Cybercriminals are continuously evolving their phishing attacks, introducing new techniques and tactics in their attempts to trick victims, bypass security measures and avoid detection. A new Threat Spotlight from Barracuda Networks details three novel tactics that were detected in phishing attacks during January 2023.
Barracuda researchers analysed data of phishing emails blocked by Barracuda systems. And while the overall volume of attacks using these tactics is currently low – with each tactic making up less than 1% of attempted phishing attacks – they are widespread, with between 11% and 15% of organisations affected, often with multiple attacks.
The three attack tactics detailed by Barracuda are:
- Attacks using Google Translate web links
In January, Barracuda researchers noted email attacks that used the Google Translate service for websites to hide malicious URLs (web page addresses).
The tactic works like this: The attackers use poorly-formed HTML pages or a non-supported language to prevent Google from translating the webpage – and Google responds by providing a link back to the original URL stating that it cannot translate the underlying website. The attackers embed that URL link in an email and if a recipient clicks on it, they are taken to a fake but authentic-looking website that is in fact a phishing website controlled by the attackers.
These attacks are difficult to detect since they contain a URL that points to a legitimate website. As a result, many email filtering technologies will allow these attacks through to users’ inboxes. Further, the attackers can change the malicious payload at the time of email delivery, making them even harder to spot.
Barracuda data shows that just under one-in-eight (13%) of organisations were targeted with this type of phishing email in January 2023, each receiving on average around eight such emails during the month.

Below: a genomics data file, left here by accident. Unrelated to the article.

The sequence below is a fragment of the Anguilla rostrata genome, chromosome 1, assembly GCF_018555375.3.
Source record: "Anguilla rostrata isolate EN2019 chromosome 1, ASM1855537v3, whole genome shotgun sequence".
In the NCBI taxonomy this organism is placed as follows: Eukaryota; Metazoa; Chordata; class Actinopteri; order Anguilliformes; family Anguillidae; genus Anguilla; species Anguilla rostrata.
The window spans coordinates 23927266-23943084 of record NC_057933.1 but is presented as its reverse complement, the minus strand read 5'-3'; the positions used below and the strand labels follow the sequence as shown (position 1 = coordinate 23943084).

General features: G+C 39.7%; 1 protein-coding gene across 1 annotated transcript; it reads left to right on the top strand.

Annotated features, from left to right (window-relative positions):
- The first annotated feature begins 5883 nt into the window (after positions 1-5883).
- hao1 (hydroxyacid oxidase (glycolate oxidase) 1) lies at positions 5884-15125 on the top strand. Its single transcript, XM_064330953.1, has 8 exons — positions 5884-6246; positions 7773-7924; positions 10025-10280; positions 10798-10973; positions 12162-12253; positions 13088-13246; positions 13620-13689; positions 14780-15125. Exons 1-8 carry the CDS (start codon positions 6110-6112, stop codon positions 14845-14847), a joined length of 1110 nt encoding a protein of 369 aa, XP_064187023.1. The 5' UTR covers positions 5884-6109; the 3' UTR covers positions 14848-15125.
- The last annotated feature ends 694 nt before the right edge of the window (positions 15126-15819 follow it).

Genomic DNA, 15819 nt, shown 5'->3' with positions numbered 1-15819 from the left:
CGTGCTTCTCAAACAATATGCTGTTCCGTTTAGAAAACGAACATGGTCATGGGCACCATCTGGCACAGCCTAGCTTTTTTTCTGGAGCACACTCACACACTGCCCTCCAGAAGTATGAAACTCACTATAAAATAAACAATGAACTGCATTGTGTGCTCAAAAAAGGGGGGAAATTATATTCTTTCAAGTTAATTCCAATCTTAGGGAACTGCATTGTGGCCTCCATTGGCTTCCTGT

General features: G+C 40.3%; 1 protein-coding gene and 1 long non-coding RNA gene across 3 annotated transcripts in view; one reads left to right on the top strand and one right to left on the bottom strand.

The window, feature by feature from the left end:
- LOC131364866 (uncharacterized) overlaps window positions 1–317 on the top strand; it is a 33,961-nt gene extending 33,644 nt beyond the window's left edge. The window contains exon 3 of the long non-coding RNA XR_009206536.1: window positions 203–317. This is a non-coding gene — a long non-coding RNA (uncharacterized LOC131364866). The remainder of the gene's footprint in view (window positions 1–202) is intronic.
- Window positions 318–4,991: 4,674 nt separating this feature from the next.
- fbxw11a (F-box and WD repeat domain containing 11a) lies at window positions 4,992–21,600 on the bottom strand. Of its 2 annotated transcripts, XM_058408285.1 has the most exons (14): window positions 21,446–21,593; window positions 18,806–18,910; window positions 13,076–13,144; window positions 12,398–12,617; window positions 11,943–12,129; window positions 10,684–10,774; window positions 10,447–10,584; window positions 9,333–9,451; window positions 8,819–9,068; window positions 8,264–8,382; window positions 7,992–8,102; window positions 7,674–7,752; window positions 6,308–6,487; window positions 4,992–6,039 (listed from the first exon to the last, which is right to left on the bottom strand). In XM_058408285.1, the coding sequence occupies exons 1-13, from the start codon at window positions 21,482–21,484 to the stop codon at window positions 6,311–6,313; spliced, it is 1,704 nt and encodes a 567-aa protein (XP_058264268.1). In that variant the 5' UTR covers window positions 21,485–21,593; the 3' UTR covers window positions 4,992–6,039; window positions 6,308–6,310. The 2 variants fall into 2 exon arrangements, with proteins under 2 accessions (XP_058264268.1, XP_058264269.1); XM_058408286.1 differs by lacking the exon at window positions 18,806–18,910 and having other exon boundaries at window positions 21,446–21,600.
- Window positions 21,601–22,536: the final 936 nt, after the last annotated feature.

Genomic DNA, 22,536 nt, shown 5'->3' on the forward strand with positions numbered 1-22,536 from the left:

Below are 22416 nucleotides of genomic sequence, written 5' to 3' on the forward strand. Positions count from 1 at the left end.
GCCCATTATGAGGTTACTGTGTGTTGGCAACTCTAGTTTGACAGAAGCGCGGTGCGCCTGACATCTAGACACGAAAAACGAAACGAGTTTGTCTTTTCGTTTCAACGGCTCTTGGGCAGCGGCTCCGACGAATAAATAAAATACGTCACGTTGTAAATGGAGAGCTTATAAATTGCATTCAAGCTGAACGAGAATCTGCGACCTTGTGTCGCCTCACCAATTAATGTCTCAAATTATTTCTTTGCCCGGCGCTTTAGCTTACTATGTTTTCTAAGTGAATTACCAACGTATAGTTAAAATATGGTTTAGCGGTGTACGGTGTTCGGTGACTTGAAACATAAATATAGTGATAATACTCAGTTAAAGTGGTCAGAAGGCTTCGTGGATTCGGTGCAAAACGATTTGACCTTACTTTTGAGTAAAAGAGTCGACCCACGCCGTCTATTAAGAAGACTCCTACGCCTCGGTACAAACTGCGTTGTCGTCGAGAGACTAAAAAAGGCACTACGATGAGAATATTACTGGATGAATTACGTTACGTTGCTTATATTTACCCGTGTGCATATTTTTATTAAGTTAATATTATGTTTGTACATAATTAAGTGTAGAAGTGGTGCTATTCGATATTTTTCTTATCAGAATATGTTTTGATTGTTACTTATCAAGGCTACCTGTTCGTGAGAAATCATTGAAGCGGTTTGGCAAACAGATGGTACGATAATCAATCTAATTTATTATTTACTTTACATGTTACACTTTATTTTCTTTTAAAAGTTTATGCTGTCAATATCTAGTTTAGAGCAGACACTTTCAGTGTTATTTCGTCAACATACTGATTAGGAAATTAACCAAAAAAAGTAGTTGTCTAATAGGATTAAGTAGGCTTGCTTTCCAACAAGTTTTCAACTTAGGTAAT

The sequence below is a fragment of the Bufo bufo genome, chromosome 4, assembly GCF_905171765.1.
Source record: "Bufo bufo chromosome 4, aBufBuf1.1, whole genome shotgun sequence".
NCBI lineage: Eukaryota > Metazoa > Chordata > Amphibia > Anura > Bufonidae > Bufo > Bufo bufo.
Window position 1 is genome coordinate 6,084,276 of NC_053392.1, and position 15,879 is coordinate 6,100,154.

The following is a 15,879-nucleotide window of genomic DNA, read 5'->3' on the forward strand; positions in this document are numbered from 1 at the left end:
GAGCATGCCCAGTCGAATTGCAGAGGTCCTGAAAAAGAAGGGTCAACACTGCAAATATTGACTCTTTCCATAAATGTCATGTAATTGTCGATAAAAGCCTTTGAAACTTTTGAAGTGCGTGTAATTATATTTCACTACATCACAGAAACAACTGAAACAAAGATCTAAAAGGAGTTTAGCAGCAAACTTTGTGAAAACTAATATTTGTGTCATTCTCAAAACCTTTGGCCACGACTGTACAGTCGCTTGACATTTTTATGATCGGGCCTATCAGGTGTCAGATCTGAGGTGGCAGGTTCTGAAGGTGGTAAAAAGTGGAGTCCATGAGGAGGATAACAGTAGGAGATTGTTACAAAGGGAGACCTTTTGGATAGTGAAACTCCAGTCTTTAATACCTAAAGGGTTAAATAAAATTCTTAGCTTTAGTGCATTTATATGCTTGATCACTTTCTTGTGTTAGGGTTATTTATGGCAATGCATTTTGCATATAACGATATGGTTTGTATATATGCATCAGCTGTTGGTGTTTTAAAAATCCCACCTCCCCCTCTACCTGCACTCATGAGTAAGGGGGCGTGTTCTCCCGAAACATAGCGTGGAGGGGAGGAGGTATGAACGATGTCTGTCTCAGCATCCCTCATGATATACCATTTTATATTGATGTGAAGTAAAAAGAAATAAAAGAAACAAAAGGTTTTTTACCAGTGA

- Image-based phishing attacks
Image-based attacks have been commonly used by spammers and Barracuda researchers have found that attackers are now increasingly using images, without any text, in their phishing attacks. These images, which can be fake forms such as invoices, include a link or a call-back phone number that, when followed up, leads to phishing. Because these attacks do not include any text, traditional email security can struggle to detect them.
Barracuda data shows that around one-in-10 (11%) organisations were targeted with this type of phishing email in January 2023, each receiving on average around two such emails during the month.
Barracuda researchers believe that image-based phishing will be an increasingly popular tactic for cybercriminals in the future.
- The use of special characters in attacks
Hackers often use special characters, such as zero-width Unicode code points, punctuation, non-Latin script, or spaces, to evade detection. This type of tactic is also used in ‘typo-squatting’ web address attacks, which mimic the genuine site but with a slight misspelling. When they are used in a phishing email, the special characters are not visible to the recipient.
The tactic can work like this: an attacker inserts a zero-width (no) space within the malicious URL embedded in a phishing email, breaking the URL pattern so that security technologies do not detect it as malicious. Detection of such attacks can also be difficult because there are legitimate purposes for the use of special characters, such as within email signatures.
Barracuda researchers found that in January 2023, more than one-in-seven (15%) organisations received phishing emails that use special characters in this way, each receiving on average around four such emails during the month.
“Phishing is a common starting point for many cyberattacks, including ransomware, financial fraud and credential theft, and cybercriminals continue to develop their phishing approaches to trap unwary recipients and avoid being spotted and blocked,” said Olesia Klevchuk, Product Marketing Director, Email Protection at Barracuda. “To defend your organisation, you need AI-enhanced email protection that can inspect the context, subject, sender and more to determine whether a benign-looking email is in fact a well-disguised attack. You also need to train your employees to understand, identify and report suspicious messages, plus tools that enable you to quickly identify and remove any traces of a malicious email from user inboxes and compromised accounts should a malicious email manage to break through.”Click below to share this article